The scientific research, as you might expect from its location, is primarily fishing based. The BAS-contracted laboratory re-opened after a 20 year impasse caused by the Falklands conflict –Argentinian forces briefly occupied this island and still claim it - and is aimed at providing scientific advice to assist in the sustainable management of valuable and commercial fisheries around the island. What is Ray’s part in it all?
“Twofold: 1. to keep the base’s electrical equipment running and also to assist the scientists. The latter includes crewing the power boats as they conduct fishing surveys.
2. To generally help run the station, keep it tidy and clean, and take my turn to cook– making use of a recent crash course from Pauline. Unlike the Halley team’s happy arrangement where international chefs in search of adventure and a CV embellishment are typically employed, the Georgia team is too small to justify dedicated chefs. But I’ll do my best!”
Ray is keenly aware of the role of science in rescuing the planet. “The station is important to the world as it is collecting data about sustainable fishing and the viability of fish stock.
“And also how many whales have been pinched by unauthorised whalers!” adds Pauline.
There are penguin and seal colonies to monitor and reindeers to control. Rats were accidentally introduced to the island via whaling boats and the damage to bird species is clear by comparing the birds’ relative thriving on nearby Bird Island, which is rat-free. The station has overseen an enthusiastic rat-eradication programme, still not quite successful.
Ray hates talk of ‘decimating’ rats though –because it’s a sloppy and unscientific use of the word. “We need to get rid of them all, not just one in ten!”
It is this precision that helped get him the job. He was the only person on the Halley station trusted with polishing the glass frontage of the spiral staircase.
This scrupulousness also typifies Ray’s concern with the wider environment and the sustainable survival and prospering of the world to which BAS is so committed. Ray’s recent lecture for the KLSAS ended with his passionate advice to British youngsters. “Don’t follow popstars and footballers– the really exciting place to be in the modern world is Science.”
Looking at Ray’s example, there might be a few more ‘of a certain age’ who feel the same!  

Original EDP Feature by Gareth Calway here

The Cambridge-based British Antarctic Survey is one of the world's leading environmental research centres and is responsible for the UK's national scientific activities in Antarctica.  ‘Digging Sedgeford’ the full story of the SHARP project’s first 18 years is published by Poppyland Publishing  Gareth’s Norfolk Notables features for the EDP are available online at His Christmas show with Dr Paul Richards ‘A Hanse Christ  Mess’ is in the Hamburg Suite at Hanse House in King’s Lynn on 6 December details  or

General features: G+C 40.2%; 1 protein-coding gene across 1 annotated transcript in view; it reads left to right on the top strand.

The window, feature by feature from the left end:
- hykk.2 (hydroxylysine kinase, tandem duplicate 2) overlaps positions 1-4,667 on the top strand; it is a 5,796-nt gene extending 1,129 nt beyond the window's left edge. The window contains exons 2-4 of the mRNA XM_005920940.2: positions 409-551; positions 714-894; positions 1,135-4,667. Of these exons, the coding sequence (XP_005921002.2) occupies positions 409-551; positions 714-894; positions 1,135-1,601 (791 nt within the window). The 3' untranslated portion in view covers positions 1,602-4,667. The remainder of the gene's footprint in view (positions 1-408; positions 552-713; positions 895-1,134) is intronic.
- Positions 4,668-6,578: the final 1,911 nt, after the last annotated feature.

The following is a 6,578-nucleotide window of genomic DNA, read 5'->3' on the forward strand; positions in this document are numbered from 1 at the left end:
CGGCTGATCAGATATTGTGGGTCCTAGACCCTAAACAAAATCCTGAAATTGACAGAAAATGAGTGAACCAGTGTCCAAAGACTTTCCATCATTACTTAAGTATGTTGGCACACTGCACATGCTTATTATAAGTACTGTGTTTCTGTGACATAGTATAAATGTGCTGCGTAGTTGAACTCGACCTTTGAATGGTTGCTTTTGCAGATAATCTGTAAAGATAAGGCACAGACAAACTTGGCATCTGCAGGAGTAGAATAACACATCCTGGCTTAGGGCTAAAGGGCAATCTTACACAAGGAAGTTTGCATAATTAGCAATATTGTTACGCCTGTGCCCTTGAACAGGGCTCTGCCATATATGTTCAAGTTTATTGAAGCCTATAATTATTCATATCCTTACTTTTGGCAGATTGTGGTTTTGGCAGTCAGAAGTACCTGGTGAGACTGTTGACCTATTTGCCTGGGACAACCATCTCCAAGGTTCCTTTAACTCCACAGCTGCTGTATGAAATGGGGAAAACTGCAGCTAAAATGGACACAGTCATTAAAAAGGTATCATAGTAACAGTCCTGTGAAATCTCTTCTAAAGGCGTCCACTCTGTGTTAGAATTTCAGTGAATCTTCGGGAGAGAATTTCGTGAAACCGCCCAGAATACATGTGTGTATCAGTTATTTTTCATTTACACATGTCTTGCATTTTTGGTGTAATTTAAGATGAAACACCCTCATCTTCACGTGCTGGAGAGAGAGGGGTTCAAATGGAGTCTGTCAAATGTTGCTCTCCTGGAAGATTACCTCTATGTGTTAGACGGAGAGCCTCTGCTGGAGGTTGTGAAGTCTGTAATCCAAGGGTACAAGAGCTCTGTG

Ah! Gentoo Penguin with Chick and an egg!!

“Arrival Sunday 23 November
Just got here after a week's travelling! Phew.
I am not a great sailor and the ship was going from side to side a lot.
The Hydro plant we have here was designed and built in Kendal, Great Britain by Gilkes Ltd.
Skype, alas, does not work, it has taken me I hour to log on to emails! Still quite incredible that I can do this on a very remote island down here.
I will keep you in the news loop, may be able to send small photos if I pick my time. This is written at 22:30 on a Sunday when things are quiet.
Seals are very very smelly!
Cheers and love to all,

'Shackleton' Day 5 Dec

Me - Thinking of you on the day Shackleton set off from South Georgia 100 years ago. 'The Guardian' has a centrefold of Endurance in the ice today. The crew are playing football next to it!
Good job we’re all British or we’d faint!

Ray- One of my workplaces, the Hydro Power Plant, is no more than 100 yards from the gentleman's grave. There is a fence around the graveyard, to keep reindeer and seals off.
Kind Edward Point Factfile (adapted from BAS website
Position: King Edward Point lies 860 miles east of the Falkland Islands, on South Georgia, a mountainous island near the bottom of the world, no nearer South America than Antarctica. Access is by boat or ship-based helicopter.
Purpose: Administration support; applied fisheries research.
Occupied: By the British Antarctic Survey.

Station Facilities

3 separate laboratories; a dedicated communications room; offices with excellent computing facilities; a walk-in freezer for specimen storage and a library

Administration & Status

South Georgia, part of British Overseas Territories, is administered by its own government, based in the Falkland Islands, and represented locally at King Edward Point by a Government Officer. BAS staff at King Edward Point provides logistic support assisting the Officer to carry out his duties plus the delivery of an agreed science plan.

Scientific Research

BAS scientists provide sound scientific advice to assist in the sustainable management of the valuable commercial fisheries around the island.
Surrounded by cold waters originating in Antarctica, South Georgia has a harsher climate than expected from its latitude. Permanent ice covers over half the island, large glaciers flow from the highest peaks in sharp contrast to the green coastal belt.  Mountain-sheltered, King Edward Point receives drier and calmer weather. Temperature range −15°C to +20°C with well-defined summer and winter, though snow can fall on any day of the year. The island is typically snow-covered from May to October.


Mountainous and glaciated.
Coastal fringe is snow-free in summer with lush vegetation.
The island was once the home of the whaling industry. Tens of thousands of whales were brought ashore to be rendered down for oil. Many of the beaches are littered with whalebones. The whaling station at Grytviken, across the bay from King Edward Point, is now a heritage site and includes a museum.


Abundant seabirds including penguins. In summer the station beach becomes a breeding ground for Elephant seals.

Station Personnel

King Edward Point station has 22 people living on station in summer and 12 people throughout the winter. BAS staff comprise 2 fisheries scientists; 2 boating officers; 2 technicians (electrical and mechanical); a doctor and a Base Commander.

Life on Station

Everyone is on a rota to clean, cook evening meals and make bread. Comprehensive training in navigation and Search and Rescue techniques is provided initially in the UK and continued upon arrival.


Athena (BAS) said...

Wonderful, a really nice read!

Unknown said...

I have enjoyed this post very much.Thanks for sharing.